Volumetric decals in the Triton Ocean SDKA little-known but incredibly useful feature in the Triton Ocean SDK is volumetric decals – this lets you place 2D textures, with some limited animation capabilities, on the water surface. While decals are usually nothing special, they are when applied to a dynamically animated surface such as Triton’s water. A technique called volumetric decals (also known as deferred decals) must be used to project your 2D texture onto the constantly changing 3D water surface. Fortunately, Triton hides all of this complexity from you; all you need to do is give it a decal texture, a size, and where you want it, and Triton does the rest. Customers have used this capability for several interesting effects:

  • Jets from thrusters on ocean platforms or tugboats
  • Floating debris on the water surface
  • Custom rotor wash effects
  • Custom eddy and tidal stream effects
  • Films on the water, such as oil slicks
  • Custom ship wake effects

The only limit is your imagination!

To use decals, start with the Triton::Ocean::AddDecal() method. This lets you position a given decal texture over a given point on the water, at a given size. Often, that’s all you need! Triton’s decal system is quite efficient, so it’s not much more work to render hundreds of decals than it is to render one of them – feel free to use them liberally.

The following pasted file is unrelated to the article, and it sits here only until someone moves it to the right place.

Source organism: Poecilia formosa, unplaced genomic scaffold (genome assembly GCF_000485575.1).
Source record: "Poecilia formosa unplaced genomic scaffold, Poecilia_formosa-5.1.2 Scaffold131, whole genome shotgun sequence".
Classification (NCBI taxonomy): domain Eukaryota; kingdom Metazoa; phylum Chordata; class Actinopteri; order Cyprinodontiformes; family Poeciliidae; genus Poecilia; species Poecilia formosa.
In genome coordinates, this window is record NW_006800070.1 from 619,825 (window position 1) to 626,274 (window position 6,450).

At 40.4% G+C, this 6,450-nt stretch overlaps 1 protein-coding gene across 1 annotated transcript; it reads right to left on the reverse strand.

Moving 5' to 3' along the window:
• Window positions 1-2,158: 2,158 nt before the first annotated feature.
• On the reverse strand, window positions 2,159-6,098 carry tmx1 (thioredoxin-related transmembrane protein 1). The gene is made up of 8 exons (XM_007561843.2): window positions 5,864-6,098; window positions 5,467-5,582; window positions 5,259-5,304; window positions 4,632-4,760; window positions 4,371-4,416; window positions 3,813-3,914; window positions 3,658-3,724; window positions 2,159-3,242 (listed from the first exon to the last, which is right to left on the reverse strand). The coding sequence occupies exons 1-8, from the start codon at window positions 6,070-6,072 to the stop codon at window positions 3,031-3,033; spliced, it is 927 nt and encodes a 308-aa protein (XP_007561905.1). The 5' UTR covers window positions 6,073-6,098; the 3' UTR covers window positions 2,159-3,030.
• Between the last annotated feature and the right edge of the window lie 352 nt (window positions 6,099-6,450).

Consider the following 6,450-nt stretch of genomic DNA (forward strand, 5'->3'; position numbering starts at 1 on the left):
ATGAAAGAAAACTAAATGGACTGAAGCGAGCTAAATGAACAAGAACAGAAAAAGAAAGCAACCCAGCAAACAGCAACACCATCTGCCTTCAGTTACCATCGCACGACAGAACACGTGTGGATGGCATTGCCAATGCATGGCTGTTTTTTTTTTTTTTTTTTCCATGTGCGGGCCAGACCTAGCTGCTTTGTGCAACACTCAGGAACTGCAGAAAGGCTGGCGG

For finer control of your decals, we allow you to scale, fade, and rotate them however you wish once they have been created. AddDecal() gives you back a DecalHandle you can use to modify this decal over time, in order to create basic animation effects. See Ocean::ScaleDecal(), Ocean::RotateDecal(), and Ocean::SetDecalAlpha(). For example, Triton’s built-in rotor wash effect uses several overlaid volumetric decals that expand and fade out over time in order to get that effect of expanding concentric rings emanating from the rotor wash.

When you’re done with a decal, use Ocean::RemoveDecal() to clean up its resources.

If you are using Triton’s “patch shader” capabilities to shade your own water geometry, be sure to read the documentation on Triton::Ocean::SetPatchShader() for some important details on supporting decals. When you’re doing your own drawing, an extra step is needed to ensure the depth map needed by the decal effect is generated.